There was a time when court reporting had a stiff upper lip. Journalists rarely reported on developments outside the hallowed halls of justice once an accused person entered a plea. Reporters rose when the magistrate entered the room. Cellphones were always switched off.
Oscar Pistorius’s murder trial has changed all that.
On Tuesday, murder-accused Blade Runner made his second court appearance – which resulted in a postponement as expected. The entire court sitting lasted just shy of 20 minutes. But the press were out in full force.
Magistrate Daniel Thulare seemed unimpressed by the amount of attention the press has given the case. He said: “There seems to be somewhat of a trial by the media.”
Photographs of Pistorius’s bloodied bathroom were leaked to Sky News just days before his court appearance. And they were leaked before the start of the trial, and before their veracity could be tested in court.
Tuesday’s court appearance played to a media frenzy that echoed the storm of publicity that accompanied the events of February 14. On that date Pistorius’s girlfriend, Reeva Steenkamp, was shot dead through a bathroom door, instantly turning South Africa’s golden athlete into a figure of notoriety and igniting a storm of worldwide media coverage that intensified during his first court appearance shortly afterwards.
In keeping up with international standards about the excessive coverage of celebrity murder trials, the trial by media of Oscar Pistorius has pushed every boundary in the court reporting rulebook. And with another court date now set for August 19, which coincides with Steenkamp’s birthday, the glare of publicity shows no signs of easing up.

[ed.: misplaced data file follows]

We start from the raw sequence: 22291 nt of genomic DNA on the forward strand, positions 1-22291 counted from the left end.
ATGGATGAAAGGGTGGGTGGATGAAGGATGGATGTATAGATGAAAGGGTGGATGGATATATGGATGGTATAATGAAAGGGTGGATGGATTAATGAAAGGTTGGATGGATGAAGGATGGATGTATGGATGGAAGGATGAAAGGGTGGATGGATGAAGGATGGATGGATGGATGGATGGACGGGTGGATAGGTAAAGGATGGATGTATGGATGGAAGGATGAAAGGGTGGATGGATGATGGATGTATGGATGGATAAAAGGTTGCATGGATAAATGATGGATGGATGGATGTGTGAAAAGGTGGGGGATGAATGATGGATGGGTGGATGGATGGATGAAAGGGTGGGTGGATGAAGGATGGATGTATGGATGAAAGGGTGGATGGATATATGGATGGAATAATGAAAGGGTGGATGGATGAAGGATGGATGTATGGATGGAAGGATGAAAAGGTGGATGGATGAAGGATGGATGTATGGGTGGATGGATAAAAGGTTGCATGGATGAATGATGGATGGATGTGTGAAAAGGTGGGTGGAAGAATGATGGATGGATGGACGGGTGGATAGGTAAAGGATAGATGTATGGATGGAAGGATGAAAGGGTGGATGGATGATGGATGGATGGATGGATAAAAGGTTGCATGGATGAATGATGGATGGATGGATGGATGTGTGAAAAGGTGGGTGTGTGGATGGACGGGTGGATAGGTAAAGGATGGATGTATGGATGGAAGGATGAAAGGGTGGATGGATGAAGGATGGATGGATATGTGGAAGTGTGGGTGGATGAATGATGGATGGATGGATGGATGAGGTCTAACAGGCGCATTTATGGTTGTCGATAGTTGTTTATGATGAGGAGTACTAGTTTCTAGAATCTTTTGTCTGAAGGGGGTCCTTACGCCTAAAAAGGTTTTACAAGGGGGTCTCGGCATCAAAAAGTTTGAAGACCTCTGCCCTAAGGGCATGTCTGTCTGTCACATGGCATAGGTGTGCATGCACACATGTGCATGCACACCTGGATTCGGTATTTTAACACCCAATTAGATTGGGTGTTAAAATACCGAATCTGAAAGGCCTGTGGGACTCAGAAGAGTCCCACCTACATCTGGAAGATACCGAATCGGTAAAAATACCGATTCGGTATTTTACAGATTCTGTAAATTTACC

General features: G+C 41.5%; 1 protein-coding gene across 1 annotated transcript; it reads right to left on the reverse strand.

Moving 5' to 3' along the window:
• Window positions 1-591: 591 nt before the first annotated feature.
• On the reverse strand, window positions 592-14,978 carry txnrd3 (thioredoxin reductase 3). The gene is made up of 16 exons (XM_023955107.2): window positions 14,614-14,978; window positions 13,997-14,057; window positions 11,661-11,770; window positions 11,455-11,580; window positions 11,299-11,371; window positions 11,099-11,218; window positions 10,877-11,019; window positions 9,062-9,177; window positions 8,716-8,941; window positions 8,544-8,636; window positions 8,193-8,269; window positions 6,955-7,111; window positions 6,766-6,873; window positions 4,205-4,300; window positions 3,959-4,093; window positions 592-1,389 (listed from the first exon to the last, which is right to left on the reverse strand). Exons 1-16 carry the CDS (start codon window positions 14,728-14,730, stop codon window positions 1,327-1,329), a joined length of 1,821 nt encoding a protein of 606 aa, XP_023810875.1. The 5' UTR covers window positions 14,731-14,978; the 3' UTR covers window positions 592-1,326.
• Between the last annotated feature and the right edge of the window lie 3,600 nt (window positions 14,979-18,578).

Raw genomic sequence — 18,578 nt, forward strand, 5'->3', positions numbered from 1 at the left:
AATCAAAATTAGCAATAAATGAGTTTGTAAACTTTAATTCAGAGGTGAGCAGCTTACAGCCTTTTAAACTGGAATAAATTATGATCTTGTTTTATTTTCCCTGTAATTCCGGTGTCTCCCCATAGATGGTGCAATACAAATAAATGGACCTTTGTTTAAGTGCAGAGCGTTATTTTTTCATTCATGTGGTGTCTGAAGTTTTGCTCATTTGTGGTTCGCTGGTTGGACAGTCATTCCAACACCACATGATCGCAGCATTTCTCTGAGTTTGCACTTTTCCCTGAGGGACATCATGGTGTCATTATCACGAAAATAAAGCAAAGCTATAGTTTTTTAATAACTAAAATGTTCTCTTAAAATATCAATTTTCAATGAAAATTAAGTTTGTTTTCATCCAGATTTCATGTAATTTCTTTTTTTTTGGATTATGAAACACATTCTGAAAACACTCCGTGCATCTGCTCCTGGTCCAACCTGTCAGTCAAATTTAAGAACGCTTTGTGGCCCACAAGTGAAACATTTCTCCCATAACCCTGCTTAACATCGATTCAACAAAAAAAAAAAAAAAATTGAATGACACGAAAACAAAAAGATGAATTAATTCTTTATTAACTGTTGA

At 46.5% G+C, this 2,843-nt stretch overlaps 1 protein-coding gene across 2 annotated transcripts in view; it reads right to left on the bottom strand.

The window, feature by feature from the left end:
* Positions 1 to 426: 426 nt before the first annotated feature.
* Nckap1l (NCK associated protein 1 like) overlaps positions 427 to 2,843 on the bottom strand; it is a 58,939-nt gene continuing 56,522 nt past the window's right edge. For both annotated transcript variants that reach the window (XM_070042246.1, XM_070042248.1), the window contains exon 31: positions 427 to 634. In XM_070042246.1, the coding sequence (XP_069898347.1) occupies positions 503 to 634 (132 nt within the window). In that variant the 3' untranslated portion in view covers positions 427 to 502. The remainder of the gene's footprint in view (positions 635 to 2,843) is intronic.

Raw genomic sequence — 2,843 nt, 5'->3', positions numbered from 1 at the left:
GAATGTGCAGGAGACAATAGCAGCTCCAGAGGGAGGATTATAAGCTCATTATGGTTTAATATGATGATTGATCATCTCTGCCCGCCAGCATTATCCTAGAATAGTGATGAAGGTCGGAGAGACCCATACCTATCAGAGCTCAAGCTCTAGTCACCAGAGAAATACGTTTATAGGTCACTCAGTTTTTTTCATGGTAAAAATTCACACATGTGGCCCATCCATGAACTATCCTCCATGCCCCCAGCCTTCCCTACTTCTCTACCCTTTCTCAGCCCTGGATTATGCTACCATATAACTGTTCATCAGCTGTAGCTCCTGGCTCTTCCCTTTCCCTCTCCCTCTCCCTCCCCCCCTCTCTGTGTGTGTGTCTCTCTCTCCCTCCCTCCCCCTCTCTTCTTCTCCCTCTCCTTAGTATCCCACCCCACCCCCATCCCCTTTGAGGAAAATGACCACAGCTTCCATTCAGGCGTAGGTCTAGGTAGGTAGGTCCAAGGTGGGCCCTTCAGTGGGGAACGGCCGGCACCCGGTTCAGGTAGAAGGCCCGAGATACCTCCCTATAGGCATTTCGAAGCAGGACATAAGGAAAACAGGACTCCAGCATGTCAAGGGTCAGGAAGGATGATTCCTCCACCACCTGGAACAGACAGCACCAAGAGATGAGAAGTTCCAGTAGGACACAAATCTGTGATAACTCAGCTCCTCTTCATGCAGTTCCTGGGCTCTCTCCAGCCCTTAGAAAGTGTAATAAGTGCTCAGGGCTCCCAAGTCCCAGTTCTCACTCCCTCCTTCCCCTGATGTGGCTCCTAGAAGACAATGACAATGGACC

Social media storm
Fuelled by the enormous public interest in Pistorius’s case, Twitter became the number one source of news on events surrounding his arrest. Social media tracker Memeburn suggested 85% of all discussions around the Pistorius trial occurred on Twitter. Mainstream news outlets only managed to host 4% of the discussion, although this in itself caused a spike in online readership.
On Tuesday, presiding magistrate Thulare addressed the issue of media coverage. His remarks were hot on the heels of the controversial showing by Sky News of the leaked photographs that appeared to be from the bloodied scene of Steenkamp’s death.
Thulare said he wondered if the “trial by media” was in keeping with not so much the letter of the Constitution, but its spirit and the guarantee it holds that all accused persons are considered innocent before proven guilty. Thulare said he had been following the latest developments around the Pistorius case in the news, too.
"It is expected, informed by our Constitution, that everyone who has information that may assist a court in arriving at a just and fair pronouncement must approach the National Prosecuting Authority [NPA] via the South African Police Services investigation team," he said.
To many journalists in the room, it appeared to be a veiled swipe at Sky News, although the magistrate did not name any media houses specifically.
Thulare said: “It is also important that we invite our colleagues around the world to make sure that we all respect the processes of the Republic of South Africa … ”